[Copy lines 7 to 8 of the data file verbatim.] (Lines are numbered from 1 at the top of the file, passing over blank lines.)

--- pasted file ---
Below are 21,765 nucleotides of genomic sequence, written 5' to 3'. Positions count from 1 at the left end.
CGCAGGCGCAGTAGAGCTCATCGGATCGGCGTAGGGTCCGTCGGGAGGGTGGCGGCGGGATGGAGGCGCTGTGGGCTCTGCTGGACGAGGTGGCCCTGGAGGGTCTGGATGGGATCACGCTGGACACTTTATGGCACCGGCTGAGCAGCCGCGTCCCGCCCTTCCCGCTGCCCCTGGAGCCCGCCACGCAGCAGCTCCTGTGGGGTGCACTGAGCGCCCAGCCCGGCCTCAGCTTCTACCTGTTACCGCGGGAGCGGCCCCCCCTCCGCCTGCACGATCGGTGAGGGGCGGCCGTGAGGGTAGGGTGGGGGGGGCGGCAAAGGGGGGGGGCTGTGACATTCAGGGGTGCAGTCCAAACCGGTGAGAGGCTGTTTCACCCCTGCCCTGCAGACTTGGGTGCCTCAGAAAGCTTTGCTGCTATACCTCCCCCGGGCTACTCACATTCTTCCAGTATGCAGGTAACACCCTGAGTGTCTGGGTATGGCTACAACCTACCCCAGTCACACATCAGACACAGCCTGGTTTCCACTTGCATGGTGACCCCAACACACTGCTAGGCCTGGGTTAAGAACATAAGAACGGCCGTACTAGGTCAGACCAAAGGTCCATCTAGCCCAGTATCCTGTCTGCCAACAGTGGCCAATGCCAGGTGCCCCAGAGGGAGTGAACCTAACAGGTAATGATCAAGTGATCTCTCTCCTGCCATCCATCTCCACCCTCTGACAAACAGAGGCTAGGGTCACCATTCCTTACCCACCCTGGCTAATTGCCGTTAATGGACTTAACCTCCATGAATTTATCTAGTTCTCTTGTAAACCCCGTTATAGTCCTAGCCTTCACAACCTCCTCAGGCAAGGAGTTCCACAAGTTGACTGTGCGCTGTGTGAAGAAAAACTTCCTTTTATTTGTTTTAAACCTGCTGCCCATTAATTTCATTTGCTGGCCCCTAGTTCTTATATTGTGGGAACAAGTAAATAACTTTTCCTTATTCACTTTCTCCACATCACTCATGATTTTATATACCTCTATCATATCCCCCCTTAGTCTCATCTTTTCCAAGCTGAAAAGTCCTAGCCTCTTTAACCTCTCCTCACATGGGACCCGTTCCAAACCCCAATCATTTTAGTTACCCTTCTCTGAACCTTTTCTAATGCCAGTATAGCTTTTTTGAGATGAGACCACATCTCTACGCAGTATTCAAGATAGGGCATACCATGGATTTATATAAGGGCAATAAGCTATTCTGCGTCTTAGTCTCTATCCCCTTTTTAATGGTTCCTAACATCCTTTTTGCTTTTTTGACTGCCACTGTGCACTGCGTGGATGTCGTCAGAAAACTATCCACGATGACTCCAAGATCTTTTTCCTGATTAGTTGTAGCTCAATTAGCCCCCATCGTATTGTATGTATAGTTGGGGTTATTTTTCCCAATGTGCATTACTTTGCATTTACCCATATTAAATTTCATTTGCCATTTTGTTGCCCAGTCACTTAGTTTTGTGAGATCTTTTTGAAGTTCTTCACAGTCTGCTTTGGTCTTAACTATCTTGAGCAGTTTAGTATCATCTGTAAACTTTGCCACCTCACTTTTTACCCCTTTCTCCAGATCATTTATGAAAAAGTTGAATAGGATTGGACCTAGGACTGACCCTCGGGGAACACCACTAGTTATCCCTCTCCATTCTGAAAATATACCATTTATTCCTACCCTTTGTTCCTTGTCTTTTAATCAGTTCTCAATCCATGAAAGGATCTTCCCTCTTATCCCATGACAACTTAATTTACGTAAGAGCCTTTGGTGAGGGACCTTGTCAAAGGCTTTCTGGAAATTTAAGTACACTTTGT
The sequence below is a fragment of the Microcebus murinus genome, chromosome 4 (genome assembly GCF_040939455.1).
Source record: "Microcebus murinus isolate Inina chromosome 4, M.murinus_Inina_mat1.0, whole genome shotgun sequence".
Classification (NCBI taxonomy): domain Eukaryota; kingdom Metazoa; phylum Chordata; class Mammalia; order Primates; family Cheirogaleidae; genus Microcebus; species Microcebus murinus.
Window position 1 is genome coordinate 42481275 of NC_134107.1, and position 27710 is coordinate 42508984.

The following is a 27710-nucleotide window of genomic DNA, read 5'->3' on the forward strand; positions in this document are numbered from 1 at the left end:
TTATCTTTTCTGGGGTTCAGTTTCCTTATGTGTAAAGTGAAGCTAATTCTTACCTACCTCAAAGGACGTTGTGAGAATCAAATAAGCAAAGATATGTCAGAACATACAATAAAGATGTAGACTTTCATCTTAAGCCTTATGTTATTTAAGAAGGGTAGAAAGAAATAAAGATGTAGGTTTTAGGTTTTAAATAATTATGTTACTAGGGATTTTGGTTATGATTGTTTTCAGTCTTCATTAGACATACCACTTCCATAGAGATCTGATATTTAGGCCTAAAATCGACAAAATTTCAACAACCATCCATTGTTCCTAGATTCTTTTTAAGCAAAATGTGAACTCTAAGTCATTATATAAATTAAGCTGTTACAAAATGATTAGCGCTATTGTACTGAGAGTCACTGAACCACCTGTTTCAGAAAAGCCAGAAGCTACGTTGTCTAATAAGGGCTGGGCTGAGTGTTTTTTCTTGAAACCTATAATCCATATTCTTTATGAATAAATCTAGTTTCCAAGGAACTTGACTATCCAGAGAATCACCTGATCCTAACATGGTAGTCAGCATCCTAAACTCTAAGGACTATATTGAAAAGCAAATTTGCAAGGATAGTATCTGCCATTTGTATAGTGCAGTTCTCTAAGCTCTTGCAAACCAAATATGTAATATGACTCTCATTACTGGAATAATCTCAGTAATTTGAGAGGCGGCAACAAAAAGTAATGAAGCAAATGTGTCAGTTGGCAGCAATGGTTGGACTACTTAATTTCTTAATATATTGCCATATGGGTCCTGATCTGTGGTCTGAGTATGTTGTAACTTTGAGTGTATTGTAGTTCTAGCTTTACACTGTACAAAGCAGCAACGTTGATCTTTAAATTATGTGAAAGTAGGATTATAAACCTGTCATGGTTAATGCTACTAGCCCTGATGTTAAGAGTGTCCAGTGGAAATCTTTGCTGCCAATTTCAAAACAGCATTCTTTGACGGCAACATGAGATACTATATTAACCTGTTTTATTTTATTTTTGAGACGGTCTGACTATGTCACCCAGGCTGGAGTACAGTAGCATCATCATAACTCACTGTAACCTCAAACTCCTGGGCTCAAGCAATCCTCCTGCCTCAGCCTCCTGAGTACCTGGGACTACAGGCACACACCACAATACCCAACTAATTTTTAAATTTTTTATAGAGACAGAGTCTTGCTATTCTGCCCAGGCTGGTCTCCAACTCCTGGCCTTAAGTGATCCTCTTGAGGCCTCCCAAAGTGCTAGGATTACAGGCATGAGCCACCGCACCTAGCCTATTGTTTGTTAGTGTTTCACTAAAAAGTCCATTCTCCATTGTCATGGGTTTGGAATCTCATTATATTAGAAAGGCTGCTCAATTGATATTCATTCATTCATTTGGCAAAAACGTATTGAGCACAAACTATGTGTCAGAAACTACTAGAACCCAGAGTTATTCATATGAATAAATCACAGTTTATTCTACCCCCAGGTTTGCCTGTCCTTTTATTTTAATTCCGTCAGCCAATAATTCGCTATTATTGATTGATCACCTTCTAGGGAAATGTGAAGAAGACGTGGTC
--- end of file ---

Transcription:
The following is a 27710-nucleotide window of genomic DNA, read 5'->3' on the forward strand; positions in this document are numbered from 1 at the left end:
TTATCTTTTCTGGGGTTCAGTTTCCTTATGTGTAAAGTGAAGCTAATTCTTACCTACCTCAAAGGACGTTGTGAGAATCAAATAAGCAAAGATATGTCAGAACATACAATAAAGATGTAGACTTTCATCTTAAGCCTTATGTTATTTAAGAAGGGTAGAAAGAAATAAAGATGTAGGTTTTAGGTTTTAAATAATTATGTTACTAGGGATTTTGGTTATGATTGTTTTCAGTCTTCATTAGACATACCACTTCCATAGAGATCTGATATTTAGGCCTAAAATCGACAAAATTTCAACAACCATCCATTGTTCCTAGATTCTTTTTAAGCAAAATGTGAACTCTAAGTCATTATATAAATTAAGCTGTTACAAAATGATTAGCGCTATTGTACTGAGAGTCACTGAACCACCTGTTTCAGAAAAGCCAGAAGCTACGTTGTCTAATAAGGGCTGGGCTGAGTGTTTTTTCTTGAAACCTATAATCCATATTCTTTATGAATAAATCTAGTTTCCAAGGAACTTGACTATCCAGAGAATCACCTGATCCTAACATGGTAGTCAGCATCCTAAACTCTAAGGACTATATTGAAAAGCAAATTTGCAAGGATAGTATCTGCCATTTGTATAGTGCAGTTCTCTAAGCTCTTGCAAACCAAATATGTAATATGACTCTCATTACTGGAATAATCTCAGTAATTTGAGAGGCGGCAACAAAAAGTAATGAAGCAAATGTGTCAGTTGGCAGCAATGGTTGGACTACTTAATTTCTTAATATATTGCCATATGGGTCCTGATCTGTGGTCTGAGTATGTTGTAACTTTGAGTGTATTGTAGTTCTAGCTTTACACTGTACAAAGCAGCAACGTTGATCTTTAAATTATGTGAAAGTAGGATTATAAACCTGTCATGGTTAATGCTACTAGCCCTGATGTTAAGAGTGTCCAGTGGAAATCTTTGCTGCCAATTTCAAAACAGCATTCTTTGACGGCAACATGAGATACTATATTAACCTGTTTTATTTTATTTTTGAGACGGTCTGACTATGTCACCCAGGCTGGAGTACAGTAGCATCATCATAACTCACTGTAACCTCAAACTCCTGGGCTCAAGCAATCCTCCTGCCTCAGCCTCCTGAGTACCTGGGACTACAGGCACACACCACAATACCCAACTAATTTTTAAATTTTTTATAGAGACAGAGTCTTGCTATTCTGCCCAGGCTGGTCTCCAACTCCTGGCCTTAAGTGATCCTCTTGAGGCCTCCCAAAGTGCTAGGATTACAGGCATGAGCCACCGCACCTAGCCTATTGTTTGTTAGTGTTTCACTAAAAAGTCCATTCTCCATTGTCATGGGTTTGGAATCTCATTATATTAGAAAGGCTGCTCAATTGATATTCATTCATTCATTTGGCAAAAACGTATTGAGCACAAACTATGTGTCAGAAACTACTAGAACCCAGAGTTATTCATATGAATAAATCACAGTTTATTCTACCCCCAGGTTTGCCTGTCCTTTTATTTTAATTCCGTCAGCCAATAATTCGCTATTATTGATTGATCACCTTCTAGGGAAATGTGAAGAAGACGTGGTC